“What’s Cairo like?” people sometimes ask me. At first I felt there was really nothing in my experience to which I could compare this city. But then I had a thought: it’s like the Bronx, times a bajillion.
In the higgledy-piggledy quality of the streets often full of neglected garbage, in the presence of animals one doesn’t normally associate with cityscapes (a friend and I once looked at apartments in the Bronx on a street with chickens running freely at our feet next to a mechanic’s garage; yesterday on the way out the Pyramids Road the taxi I was in got passed by a donkey cart heading up the ramp to the expressway), but especially in the quality of the light in the afternoon as it forces its way through the pollution. A hazy golden yellow that would be charming in its syrupy nostalgic quality if only you didn’t know what was in it to make everyone around you look so sallow.
Cairo is like the Bronx in the vibrant life, the unusual shop names (the Bronx: The People’s Barber Shop, which we decided was a front for the communist party because they had a red sign. Cairo: Bubbles, Your Get Way to Fashion), the neon frontages on the most unlikely enterprises (the car wash?! inside the taxis?!), and in the complex after-dark dynamics. It is like the Bronx in the street markets, the unexpected murals, in the sudden and startling discovery of something poetic: in the Bronx Edgar Allen Poe’s house, once surrounded by rolling pastures in a farming district outside New York City, now hemmed in by hulking tenement blocks, the Grand Concourse, and the raised subway line where the 4 train rumbles by at close intervals. In Cairo on one of the busiest and dustiest city streets, the beautiful glittering mosaics on Cairo University’s Faculty of Arts building; the carvings adorning the Agricultural Museum.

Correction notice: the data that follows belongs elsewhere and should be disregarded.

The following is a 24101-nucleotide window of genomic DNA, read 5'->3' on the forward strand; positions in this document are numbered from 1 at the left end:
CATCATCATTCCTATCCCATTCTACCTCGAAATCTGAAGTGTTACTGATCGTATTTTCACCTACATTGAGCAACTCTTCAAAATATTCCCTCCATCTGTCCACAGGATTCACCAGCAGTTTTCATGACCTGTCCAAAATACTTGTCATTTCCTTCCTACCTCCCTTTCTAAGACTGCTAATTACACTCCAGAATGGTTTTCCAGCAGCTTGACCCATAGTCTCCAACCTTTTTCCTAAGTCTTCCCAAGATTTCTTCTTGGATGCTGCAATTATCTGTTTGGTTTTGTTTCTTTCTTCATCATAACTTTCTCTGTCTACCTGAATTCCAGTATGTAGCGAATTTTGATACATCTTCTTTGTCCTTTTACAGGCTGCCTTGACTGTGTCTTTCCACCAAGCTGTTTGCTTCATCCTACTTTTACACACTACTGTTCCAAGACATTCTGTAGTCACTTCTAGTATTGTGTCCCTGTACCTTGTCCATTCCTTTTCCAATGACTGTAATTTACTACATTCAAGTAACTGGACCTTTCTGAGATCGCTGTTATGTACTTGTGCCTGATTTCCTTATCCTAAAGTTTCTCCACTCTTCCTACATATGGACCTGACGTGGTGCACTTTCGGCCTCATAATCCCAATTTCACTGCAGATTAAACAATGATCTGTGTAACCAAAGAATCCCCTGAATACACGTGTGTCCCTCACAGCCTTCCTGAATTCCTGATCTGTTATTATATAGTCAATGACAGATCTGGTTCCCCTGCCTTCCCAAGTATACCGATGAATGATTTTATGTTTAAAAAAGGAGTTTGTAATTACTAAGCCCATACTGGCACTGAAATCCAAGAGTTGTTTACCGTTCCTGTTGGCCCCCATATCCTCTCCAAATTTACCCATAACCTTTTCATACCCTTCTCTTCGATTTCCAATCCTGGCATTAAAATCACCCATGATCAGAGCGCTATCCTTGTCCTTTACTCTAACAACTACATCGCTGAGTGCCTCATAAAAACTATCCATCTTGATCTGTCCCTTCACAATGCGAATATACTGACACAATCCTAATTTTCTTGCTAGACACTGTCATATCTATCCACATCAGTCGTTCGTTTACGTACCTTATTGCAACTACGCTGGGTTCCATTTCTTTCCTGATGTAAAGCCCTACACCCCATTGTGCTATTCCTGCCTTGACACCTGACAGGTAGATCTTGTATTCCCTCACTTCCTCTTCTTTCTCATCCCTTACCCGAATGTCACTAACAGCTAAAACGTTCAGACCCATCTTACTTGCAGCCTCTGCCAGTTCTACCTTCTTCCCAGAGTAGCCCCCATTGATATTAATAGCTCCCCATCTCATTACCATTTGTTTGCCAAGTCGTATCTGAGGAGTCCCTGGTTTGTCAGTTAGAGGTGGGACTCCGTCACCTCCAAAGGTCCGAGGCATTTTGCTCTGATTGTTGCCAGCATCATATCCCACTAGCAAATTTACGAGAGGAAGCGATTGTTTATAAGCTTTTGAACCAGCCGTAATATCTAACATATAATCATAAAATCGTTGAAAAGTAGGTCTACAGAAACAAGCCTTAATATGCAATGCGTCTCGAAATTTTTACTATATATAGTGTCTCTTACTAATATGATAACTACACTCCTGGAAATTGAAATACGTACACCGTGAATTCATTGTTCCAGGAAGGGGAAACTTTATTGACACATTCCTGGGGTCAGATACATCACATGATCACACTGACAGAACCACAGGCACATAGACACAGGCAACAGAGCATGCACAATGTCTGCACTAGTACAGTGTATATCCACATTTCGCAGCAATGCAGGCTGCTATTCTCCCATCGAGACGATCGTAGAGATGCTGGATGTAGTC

Cairo is chocablock full of people from all over the world, all different walks of life, poverty rubbing elbows with privelege. So too with the Bronx. I could go further and descirbe how Zamalek is like Manhattan and Maadi parallels the exclusive neighborhoods of Westchester, but really the whole gigantic sprawl of Cairo has become to me the older and greater sibling of the lively, noisy, dusty, alternately delicious and foul-smelling, usual and unusual concrete-jungle-hemmed-by-Botanical-Gardens splendor of the Bronx.